Also known as Gwenfrewy or Winefred. A beautiful and pious young noblewoman who was murdered by an amorous swain after she spurned his advances. The would-be lover struck off her head with his sword; a healing well (Holywell in Flintshire) is said to have sprung up on the spot. Fortunately, her uncle, Saint Beuno, was preaching nearby, and was able to bring her back to life. Later, she became the abbess of a group of holy women in Gwytherin, Wales.
Images of Saint Winifred's Well can be seen here can be seen here on the Castle Wales website.
O Winifred, our glorious lady,
Calm for us the billows of the sea,
Lest we become the ready prey of the enemy,
O compassionate one, afford us thy protection.
- from the Complete Old Sarum Rite Missal (read the whole prayer here)
The Golden Legend relates an expanded story of the Life of Saint Winifred.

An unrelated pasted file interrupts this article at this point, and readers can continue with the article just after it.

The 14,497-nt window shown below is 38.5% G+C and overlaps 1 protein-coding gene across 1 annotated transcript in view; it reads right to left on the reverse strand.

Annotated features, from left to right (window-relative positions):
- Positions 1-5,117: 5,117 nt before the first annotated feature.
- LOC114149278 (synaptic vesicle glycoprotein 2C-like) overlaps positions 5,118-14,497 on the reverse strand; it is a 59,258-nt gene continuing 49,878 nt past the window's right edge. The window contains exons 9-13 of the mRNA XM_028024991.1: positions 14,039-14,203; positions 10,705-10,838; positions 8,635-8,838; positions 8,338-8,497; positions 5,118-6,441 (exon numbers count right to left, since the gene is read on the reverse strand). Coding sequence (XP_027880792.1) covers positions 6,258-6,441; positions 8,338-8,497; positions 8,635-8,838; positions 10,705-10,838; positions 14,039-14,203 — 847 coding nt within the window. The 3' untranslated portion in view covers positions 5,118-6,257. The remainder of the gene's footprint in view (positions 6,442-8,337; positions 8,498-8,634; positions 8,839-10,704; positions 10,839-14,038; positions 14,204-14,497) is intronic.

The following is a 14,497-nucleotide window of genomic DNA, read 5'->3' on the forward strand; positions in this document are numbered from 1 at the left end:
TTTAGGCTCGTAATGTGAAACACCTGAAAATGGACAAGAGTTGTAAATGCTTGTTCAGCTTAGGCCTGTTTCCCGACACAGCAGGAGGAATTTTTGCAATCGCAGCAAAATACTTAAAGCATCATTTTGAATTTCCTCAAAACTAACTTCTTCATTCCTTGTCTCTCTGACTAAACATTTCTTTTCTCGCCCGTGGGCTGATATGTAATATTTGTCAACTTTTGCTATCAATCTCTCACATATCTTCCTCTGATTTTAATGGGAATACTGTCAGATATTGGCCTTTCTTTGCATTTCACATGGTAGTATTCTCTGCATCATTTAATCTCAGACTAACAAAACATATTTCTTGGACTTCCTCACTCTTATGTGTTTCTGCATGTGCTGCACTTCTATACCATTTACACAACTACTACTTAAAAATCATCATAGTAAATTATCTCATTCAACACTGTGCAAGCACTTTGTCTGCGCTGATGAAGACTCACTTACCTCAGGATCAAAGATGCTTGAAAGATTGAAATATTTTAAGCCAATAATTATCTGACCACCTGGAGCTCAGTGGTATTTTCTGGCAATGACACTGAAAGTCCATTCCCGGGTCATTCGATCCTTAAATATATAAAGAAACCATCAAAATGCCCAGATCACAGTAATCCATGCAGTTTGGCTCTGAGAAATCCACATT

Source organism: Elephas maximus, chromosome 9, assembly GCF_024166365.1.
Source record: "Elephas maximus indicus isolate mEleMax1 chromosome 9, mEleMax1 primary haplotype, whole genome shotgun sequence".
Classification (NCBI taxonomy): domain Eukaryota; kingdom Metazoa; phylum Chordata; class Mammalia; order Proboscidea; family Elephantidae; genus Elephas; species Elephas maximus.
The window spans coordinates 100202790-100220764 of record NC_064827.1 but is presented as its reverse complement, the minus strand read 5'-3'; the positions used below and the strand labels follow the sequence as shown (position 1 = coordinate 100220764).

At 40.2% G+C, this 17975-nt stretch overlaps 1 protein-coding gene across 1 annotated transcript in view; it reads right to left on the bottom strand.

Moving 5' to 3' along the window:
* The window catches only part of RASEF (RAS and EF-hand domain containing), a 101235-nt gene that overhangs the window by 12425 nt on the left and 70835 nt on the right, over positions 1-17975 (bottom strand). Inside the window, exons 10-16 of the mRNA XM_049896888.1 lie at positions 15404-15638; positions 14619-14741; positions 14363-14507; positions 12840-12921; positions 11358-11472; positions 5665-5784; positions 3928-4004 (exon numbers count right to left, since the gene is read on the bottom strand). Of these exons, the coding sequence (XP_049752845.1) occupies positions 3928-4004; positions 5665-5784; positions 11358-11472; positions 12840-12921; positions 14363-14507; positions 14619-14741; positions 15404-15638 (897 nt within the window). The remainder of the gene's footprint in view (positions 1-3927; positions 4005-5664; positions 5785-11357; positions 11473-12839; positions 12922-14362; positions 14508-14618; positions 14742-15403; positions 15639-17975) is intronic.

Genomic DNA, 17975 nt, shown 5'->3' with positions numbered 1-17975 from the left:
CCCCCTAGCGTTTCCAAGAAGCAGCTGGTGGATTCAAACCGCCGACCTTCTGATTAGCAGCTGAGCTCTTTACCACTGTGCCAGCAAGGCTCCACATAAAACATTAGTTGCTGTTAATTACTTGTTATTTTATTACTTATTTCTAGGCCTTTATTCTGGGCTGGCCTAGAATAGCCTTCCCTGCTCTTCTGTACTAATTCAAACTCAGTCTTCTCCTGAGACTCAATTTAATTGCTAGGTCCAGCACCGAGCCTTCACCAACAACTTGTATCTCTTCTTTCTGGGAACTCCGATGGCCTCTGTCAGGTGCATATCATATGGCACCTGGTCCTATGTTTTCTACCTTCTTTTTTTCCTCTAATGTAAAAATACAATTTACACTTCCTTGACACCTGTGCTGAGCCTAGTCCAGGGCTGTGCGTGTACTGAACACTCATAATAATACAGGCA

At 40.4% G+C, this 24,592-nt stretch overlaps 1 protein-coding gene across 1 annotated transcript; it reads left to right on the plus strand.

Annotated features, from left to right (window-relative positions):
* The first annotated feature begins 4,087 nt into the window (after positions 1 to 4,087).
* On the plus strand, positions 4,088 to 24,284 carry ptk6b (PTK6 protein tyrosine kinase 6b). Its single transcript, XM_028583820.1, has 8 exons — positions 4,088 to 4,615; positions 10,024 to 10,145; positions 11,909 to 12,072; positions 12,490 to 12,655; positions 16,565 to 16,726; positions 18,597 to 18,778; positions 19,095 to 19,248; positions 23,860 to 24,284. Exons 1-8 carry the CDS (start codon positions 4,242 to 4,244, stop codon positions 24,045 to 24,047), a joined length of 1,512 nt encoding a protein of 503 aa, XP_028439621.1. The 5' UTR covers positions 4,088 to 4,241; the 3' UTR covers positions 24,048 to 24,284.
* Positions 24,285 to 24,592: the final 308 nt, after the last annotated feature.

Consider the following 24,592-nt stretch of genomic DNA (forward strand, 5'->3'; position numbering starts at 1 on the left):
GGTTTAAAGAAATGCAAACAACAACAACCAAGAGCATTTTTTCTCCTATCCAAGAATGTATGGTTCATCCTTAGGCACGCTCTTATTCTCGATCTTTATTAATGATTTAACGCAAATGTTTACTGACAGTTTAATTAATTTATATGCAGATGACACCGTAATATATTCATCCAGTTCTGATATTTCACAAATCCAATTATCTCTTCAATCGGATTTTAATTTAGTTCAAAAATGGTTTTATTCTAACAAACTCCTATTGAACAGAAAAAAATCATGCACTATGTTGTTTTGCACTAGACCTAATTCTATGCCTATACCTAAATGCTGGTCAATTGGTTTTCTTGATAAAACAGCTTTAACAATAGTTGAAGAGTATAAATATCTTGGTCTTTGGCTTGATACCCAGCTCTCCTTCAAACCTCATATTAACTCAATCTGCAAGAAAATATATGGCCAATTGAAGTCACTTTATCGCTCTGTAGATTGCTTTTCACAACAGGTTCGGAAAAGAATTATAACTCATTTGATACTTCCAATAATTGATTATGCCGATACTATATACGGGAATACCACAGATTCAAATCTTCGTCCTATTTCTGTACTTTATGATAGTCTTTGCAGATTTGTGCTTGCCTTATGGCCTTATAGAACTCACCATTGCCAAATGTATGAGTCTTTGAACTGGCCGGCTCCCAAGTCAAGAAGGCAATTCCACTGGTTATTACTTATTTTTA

And if you are traveling in Snowdonia, check out "Winifred's Rest" Bed and Breakfast in Trefriw. It sounds like a nice place to stay.
One of the items on the breakfast table is BARA BRITH, a hearty Welsh fruit bread, with the unique ingredient of fresh brewed tea - the fruit soaks in it, and the liquid is added to the dough. Britain Express website has four recipes for it (one uses coffee instead of tea) and the directions look easy enough. Epicurious has another recipe that includes orange marmalade.
Then settle back and read "A Morbid Taste for Bones" by Ellis Peters, in which the bones of Saint Winifred become a matter for murder between the people of Gwytherin and the monks of Shrewsbury Abbey.